Serious Drug Rashes: DRESS, SJS, and TEN

Serious Drug Rashes

Many medications have side effects that affect the skin. In Part I of this series, we will discuss drug-related rashes that develop after starting a new medication. Subsequent parts will discuss photosensitivity and medication-induced acne, which are other dermatological side effects of commonly prescribed medications.

Rashes that appear after starting a new medication are a relatively common dermatological complaint.

Rashes may arise due to oral, topical, and intravenous medications, as well as both prescription and over the counter medications. Individuals who have certain infections including Epstein-Barr virus or HIV, or have otherwise impaired immune systems, may be more susceptible to developing adverse drug reactions and drug-related rashes.

Drug-related rashes vary in symptoms, severity, treatment and prognosis. Below are two of the more severe types of drug-related rashes and distinguishing features of each.

Drug Reaction with Eosinophilia and Systemic Symptoms (DRESS)

DRESS, formerly known as drug hypersensitivity syndrome, has an incidence of between 1 in 1000 to 1 in 10,000 drug exposures (DR). Although the precise cause is not completely understood, there are certain genetic associations that appear to correlate with DRESS. It is important to understand that DRESS is not a drug allergy, but instead a multi-organ response that is triggered by exposure to a particular drug.

Features: DRESS is a systemic condition affecting many organs in the body. In addition to skin rash, symptoms seen in DRESS include fever, itching, facial swelling, and swollen or enlarged lymph nodes. Certain blood tests will be abnormal, including elevations of a type of cell called the eosinophil, as well as elevations in liver function tests.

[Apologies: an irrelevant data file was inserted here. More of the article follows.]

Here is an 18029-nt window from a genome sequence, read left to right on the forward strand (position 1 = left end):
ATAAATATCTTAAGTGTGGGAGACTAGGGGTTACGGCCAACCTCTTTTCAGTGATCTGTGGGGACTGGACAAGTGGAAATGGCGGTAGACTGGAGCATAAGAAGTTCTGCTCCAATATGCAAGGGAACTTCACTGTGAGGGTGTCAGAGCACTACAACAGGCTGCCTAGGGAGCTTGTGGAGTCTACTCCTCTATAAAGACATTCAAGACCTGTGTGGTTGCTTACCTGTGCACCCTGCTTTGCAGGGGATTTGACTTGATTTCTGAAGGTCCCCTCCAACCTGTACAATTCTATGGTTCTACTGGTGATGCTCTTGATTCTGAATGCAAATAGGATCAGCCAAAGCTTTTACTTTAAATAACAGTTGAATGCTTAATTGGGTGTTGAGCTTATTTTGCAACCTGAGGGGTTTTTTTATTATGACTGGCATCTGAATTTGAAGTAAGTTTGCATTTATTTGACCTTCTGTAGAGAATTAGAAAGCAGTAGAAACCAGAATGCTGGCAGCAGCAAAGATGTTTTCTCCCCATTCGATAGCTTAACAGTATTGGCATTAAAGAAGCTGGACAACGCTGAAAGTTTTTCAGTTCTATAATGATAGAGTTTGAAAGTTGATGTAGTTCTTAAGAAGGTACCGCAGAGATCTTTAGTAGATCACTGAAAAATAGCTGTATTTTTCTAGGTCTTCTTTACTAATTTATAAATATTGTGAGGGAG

Offending drugs include: Antibiotics (sulfonamides), antiepileptic medications, NSAIDs, and allopurinol, among others.

Timeline: Delayed onset (2-6 weeks) after starting a drug

Treatment: Stopping the causative drug and administration of steroids. Patients with DRESS will typically require hospitalization and will receive intravenous fluids and other supportive measures.

Stevens-Johnson Syndrome and Toxic Epidermal Necrolysis

Stevens-Johnson Syndrome (SJS) and its more severe manifestation, termed Toxic Epidermal Necrolysis (TEN) are exceedingly rare, with an incidence of just 1-2 cases per 1,000,000 each year. There may be a genetic component that leads to susceptibility to developing SJS/TEN. SJS/TEN is an emergent dermatological condition and can be fatal if immediate and aggressive supportive care is not provided.

Features: Individuals with SJS/TEN may experience fever and chills prior to the development of any skin changes. The skin manifestations of SJS/TEN are severe. Classically, a widespread rash that resembles concentric “targets” or “bulls-eye” will develop.

Affected individuals have painful ulcerations over the skin and the linings of the mouth, eyes and genital areas. The layers of the skin will begin to blister, separate and peel away. TEN is a more severe form of SJS that affects over 30% of the body surface area.

Offending drugs include: Antibiotics (sulfonamides, penicillins, cephalosporins, quinolones), antiepileptic medications, NSAIDs, and allopurinol, among others. Certain infections have also been linked to SJS/TEN, including herpes simplex virus (HSV).

Timeline: 1-4 weeks after initiating the causative drug.

Treatment: Prompt evaluation and diagnosis are essential. The causative drug should be immediately stopped. Patients with SJS/TEN will be hospitalized and often require intensive monitoring in the ICU or burn unit, receiving including intravenous fluids and nutritional support. In some cases patients may undergo a biopsy of the affected skin to verify the diagnosis of SJS/TEN. Unfortunately, no pharmacological treatments have conclusively been shown to decrease mortality from SJS/TEN. The standard of care consists mainly of supportive measures. In prior decades, steroids were given but their benefit to risk ratio for SJS/TEN is controversial. There is some evidence to suggest that high-dose intravenous immunoglobulin (IVIG) may decrease mortality and improve symptoms in patients with TEN.

Additional Resources

Cacoub et al. The DRESS Syndrome: A Literature Review. American Journal of Medicine 2012.

Jeung et al. Comparison of the Causes and Clinical Features of Drug Rash with Eosinophilia and Systemic Symptoms and Stevens-Johnson Syndrome. Allergy Asthma and Immunology Research 2010.

Bircher, Andreas. Exanthematous (morbilliform) drug eruption. UpToDate July 2015.

Nirkin et al. Stevens-Johnson syndrome and toxic epidermal necrolysis: Pathogenesis, clinical manifestations, and diagnosis. UpToDate August 2015.

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